iOS 8 has been buggy. Consider this:

    Quote:


      iOS 7 was a small, but significant, visual makeover. That was it. iOS 8 was essentially jacking up your house to go from a small 200 square foot cellar to a 3500 square foot, three floor basement. If you don't think that's going to cause more than a few inconveniences, you're crazy. (let's remember that iOS 3's big new feature was cut/copy/paste)


    Given that there aren't a whole lot of things that need to be done to Nine, I suspect we'll be in better shape, especially since Apple is probably going to expand the beta testing program.

  • Reply 4 of 50
    Yeah, I'm hoping the same thing too. I notice a lot of bugs in terms of texting and photos - and how they are accessed or the camera is displayed. It's something that happens to several of us in the household. I would like to see a major "polishing" release like snow leopard as well.
  • Reply 5 of 50
    mike1mike1 Posts: 1,899member

    Either make it run much better on older devices OR just say the iPad2 can no longer accept new iOS updates. iOS8 on my iPad2 is just too slow. I wish they had just not offered it and I would have been just fine with iOS7 until I decided to upgrade to a newer iPad.

  • Reply 6 of 50
    adhiradhir Posts: 50member
    Cool video - some interesting concepts presented, despite the ghastly background music.
  • Reply 7 of 50
    lkrupplkrupp Posts: 7,157member

    I wish, I hope. I wish for Unicorns with golden manes. I hope for cherry flavored vodka but I’ll take a Bud Light.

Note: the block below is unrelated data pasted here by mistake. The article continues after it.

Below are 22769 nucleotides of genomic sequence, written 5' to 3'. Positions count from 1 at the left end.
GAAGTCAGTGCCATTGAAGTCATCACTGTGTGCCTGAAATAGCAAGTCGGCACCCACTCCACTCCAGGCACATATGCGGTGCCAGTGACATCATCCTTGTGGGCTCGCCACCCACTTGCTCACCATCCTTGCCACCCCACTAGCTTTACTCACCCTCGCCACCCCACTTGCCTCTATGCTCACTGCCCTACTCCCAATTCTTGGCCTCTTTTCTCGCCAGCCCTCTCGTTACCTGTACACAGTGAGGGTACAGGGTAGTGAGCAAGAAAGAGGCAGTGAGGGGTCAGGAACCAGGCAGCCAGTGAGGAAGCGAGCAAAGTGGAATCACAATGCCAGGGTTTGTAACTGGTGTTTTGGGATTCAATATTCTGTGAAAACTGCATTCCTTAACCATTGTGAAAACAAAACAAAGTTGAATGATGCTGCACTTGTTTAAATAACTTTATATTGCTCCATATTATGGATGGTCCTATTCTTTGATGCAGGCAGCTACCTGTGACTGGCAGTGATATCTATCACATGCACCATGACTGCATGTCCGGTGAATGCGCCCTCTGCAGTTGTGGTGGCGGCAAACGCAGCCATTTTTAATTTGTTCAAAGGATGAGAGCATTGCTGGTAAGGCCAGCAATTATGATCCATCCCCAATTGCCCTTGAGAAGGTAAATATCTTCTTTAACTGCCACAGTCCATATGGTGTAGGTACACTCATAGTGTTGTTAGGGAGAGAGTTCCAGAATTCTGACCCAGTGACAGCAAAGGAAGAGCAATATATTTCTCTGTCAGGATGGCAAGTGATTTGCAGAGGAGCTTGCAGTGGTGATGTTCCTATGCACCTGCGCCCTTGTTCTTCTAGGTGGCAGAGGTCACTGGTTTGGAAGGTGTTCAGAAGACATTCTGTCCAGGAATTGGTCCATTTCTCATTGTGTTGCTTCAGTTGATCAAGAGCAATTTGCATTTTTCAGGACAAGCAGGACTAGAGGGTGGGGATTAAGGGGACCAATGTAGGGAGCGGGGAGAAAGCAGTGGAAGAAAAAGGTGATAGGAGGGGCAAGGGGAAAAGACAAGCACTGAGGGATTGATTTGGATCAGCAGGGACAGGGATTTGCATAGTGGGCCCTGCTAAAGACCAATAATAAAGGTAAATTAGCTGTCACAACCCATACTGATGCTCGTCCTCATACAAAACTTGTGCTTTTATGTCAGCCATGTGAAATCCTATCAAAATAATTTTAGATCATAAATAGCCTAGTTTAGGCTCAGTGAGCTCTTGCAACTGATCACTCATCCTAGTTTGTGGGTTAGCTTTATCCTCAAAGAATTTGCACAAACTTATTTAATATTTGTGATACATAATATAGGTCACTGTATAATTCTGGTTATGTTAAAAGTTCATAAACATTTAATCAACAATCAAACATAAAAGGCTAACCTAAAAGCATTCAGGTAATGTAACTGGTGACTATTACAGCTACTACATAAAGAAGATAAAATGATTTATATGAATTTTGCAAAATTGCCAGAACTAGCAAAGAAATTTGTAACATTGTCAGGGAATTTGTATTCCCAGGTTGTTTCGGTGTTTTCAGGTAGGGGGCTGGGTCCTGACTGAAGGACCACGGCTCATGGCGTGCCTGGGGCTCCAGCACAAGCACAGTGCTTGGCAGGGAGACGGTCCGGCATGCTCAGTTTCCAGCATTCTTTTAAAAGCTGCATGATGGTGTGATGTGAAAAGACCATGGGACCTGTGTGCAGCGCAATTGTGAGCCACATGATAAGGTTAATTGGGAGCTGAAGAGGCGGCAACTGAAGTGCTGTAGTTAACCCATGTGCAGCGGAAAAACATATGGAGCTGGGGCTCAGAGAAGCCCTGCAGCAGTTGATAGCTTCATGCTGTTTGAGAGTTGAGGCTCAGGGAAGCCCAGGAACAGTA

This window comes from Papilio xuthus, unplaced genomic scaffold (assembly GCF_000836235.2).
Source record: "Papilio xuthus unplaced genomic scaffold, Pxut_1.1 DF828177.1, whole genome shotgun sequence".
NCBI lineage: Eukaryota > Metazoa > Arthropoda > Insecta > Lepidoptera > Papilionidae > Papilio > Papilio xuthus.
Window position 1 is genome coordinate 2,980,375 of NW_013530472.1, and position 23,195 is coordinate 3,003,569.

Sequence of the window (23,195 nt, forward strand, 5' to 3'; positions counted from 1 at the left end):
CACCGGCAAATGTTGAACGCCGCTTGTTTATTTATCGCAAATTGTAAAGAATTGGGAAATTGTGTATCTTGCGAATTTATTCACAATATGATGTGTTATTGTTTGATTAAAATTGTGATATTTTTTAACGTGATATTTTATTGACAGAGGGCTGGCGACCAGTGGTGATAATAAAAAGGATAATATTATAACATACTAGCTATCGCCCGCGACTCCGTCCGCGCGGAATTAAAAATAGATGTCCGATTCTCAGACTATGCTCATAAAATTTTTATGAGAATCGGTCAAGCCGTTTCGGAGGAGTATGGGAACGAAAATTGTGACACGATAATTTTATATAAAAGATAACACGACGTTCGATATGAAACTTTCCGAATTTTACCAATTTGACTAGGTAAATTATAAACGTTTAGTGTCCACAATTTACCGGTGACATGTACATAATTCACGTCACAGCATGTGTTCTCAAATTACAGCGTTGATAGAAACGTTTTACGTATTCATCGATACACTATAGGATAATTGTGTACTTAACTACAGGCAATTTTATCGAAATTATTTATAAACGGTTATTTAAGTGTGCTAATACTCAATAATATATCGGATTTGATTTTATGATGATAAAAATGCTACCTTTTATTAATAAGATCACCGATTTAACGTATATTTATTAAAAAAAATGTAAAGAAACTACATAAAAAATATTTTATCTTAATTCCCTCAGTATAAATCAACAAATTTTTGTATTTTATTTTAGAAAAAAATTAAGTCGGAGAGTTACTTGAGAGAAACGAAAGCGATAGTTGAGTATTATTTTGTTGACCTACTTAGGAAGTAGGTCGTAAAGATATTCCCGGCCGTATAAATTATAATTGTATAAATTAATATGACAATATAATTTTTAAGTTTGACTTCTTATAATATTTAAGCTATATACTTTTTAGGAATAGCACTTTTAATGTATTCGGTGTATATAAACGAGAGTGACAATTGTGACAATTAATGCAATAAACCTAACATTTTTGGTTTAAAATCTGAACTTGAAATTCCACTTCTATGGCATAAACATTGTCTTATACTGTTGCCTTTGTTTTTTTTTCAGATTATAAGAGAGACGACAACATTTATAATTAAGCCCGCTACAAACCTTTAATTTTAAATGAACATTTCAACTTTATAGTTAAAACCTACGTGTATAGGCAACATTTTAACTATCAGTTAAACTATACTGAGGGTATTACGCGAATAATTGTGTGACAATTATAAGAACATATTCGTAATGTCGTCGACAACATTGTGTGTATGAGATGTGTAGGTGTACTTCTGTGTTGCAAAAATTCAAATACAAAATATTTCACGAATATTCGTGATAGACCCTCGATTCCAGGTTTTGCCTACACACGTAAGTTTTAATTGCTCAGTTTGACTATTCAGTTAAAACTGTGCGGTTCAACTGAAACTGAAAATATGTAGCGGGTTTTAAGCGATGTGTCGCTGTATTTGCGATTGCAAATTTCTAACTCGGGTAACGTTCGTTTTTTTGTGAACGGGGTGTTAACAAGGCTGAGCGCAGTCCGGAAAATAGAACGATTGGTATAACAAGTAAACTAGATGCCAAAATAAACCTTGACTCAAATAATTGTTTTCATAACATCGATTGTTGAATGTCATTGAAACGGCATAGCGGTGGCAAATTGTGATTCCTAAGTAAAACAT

• Reply 8 of 50
    lkrupplkrupp Posts: 7,157member

    Nice video. Now let’s see this guy write the code for it. Not so easy is it. You can’t just snap your fingers and make it happen? It’s like being a performing musician criticized by somebody who claims they can do it better but falls apart into gelatinous goo when they walk out on stage in front of an audience. 

  • Reply 9 of 50
    rogifanrogifan Posts: 10,669member
    iOS 8 has been buggy. Consider this:
    Given that there aren't a whole lot of things that need to be done to Nine, I suspect we'll be in better shape, especially since Apple is probably going to expand the beta testing program.

    The next version of iOS shown off at WWDC should be iOS 8.5 or something. Calling it iOS 9 gives the impression it's a major release with lots of new features. iOS doesn't need a lot of new features right now. It needs bug fixing and polishing of the new stuff added over the last two years. One good thing about ?Watch is it will force Apple to fix issues with Bluetooth and WiF because ?Watch will be a terrible product if Bluetooth and WiFi aren't working properly.
  • Reply 10 of 50
    blastdoorblastdoor Posts: 1,929member
    Quote:

    Originally Posted by zoffdino View Post

     

    I wish Apple would declare another "no new feature" release like Snow Leopard. Take a year to squash out all the bugs in the existing version of OS X and iOS 8. iOS 8.1.2 has been really buggy with iCloud syncing. Documents don't update in the background anymore. Random crashes in Safari, even crashing the whole iPad. Yosemite wifi is inconsistent, jerky animation (on my 2012 Mac Mini), etc. Come on Apple, I know you are better than this.




    I totally agree that they need to get the QA issues under control.